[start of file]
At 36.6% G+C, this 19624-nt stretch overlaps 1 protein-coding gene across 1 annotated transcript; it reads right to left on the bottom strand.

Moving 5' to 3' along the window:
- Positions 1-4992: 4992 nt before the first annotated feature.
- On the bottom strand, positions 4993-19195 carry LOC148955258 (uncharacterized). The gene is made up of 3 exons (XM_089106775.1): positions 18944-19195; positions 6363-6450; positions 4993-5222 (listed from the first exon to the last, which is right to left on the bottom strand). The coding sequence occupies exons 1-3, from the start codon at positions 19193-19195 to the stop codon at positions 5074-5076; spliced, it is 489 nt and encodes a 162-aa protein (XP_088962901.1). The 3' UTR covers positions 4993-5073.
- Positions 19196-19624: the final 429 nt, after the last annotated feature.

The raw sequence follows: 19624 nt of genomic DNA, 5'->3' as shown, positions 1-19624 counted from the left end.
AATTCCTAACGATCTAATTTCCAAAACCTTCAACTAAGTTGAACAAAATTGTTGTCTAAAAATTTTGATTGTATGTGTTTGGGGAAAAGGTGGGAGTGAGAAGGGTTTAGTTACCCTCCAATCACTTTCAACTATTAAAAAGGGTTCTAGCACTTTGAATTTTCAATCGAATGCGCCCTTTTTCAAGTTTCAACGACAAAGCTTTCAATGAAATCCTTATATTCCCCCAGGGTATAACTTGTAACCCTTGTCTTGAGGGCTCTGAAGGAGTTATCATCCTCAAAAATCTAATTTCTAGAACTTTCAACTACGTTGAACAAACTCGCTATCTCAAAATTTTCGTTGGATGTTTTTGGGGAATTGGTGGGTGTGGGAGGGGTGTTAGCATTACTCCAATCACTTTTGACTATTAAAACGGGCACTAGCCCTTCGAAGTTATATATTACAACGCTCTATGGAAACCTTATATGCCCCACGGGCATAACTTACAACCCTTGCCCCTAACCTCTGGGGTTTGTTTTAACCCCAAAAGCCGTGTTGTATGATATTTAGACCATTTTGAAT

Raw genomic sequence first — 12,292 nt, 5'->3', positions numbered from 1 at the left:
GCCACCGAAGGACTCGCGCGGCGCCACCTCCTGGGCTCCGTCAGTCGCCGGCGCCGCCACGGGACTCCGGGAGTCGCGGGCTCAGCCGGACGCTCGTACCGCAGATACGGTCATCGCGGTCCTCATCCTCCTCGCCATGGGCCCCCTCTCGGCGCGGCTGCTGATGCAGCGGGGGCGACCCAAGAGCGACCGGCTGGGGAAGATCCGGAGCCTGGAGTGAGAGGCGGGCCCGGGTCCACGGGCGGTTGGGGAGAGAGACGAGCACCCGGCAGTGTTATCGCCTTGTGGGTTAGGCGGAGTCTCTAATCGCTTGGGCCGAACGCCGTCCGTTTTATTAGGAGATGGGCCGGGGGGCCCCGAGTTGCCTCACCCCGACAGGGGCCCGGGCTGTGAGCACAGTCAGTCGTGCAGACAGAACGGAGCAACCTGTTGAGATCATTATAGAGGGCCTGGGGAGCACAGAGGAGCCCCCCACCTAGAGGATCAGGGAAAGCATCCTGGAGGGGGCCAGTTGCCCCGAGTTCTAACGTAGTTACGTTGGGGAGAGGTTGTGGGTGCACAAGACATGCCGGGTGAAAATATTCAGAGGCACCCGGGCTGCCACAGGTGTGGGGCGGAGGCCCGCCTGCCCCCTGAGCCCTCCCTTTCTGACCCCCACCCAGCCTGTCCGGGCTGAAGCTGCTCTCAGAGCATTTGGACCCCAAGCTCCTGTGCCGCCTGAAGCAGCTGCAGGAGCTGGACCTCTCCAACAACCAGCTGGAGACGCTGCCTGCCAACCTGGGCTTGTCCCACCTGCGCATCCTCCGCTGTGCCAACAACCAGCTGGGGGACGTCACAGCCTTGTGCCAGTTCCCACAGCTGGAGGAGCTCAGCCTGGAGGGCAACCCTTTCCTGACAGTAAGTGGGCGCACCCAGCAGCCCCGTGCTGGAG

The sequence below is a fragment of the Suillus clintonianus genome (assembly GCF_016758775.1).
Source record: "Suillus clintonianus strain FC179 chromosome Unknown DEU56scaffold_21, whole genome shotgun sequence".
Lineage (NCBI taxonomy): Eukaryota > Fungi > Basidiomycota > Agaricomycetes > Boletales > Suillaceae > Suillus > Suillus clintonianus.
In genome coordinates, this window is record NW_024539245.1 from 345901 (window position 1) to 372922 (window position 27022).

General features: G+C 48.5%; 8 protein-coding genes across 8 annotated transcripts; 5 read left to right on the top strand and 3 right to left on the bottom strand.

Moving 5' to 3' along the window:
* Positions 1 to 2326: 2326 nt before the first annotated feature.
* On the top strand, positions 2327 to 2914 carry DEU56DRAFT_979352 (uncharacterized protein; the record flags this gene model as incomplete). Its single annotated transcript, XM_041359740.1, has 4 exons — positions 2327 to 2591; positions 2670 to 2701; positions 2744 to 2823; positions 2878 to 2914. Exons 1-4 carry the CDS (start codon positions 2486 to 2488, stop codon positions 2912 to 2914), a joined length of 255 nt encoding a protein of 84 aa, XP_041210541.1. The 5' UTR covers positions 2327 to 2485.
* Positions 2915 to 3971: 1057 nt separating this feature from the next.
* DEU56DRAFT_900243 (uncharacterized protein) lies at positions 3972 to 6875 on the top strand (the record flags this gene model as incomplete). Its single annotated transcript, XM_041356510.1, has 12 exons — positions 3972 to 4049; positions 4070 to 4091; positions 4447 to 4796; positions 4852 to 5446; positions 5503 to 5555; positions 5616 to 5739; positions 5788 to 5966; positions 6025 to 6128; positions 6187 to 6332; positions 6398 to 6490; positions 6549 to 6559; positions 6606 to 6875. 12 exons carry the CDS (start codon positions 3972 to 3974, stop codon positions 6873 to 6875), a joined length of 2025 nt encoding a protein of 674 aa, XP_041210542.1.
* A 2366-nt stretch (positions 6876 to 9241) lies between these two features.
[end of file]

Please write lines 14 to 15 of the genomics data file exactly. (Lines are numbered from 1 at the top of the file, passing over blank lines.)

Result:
General features: G+C 48.5%; 8 protein-coding genes across 8 annotated transcripts; 5 read left to right on the top strand and 3 right to left on the bottom strand.

Moving 5' to 3' along the window: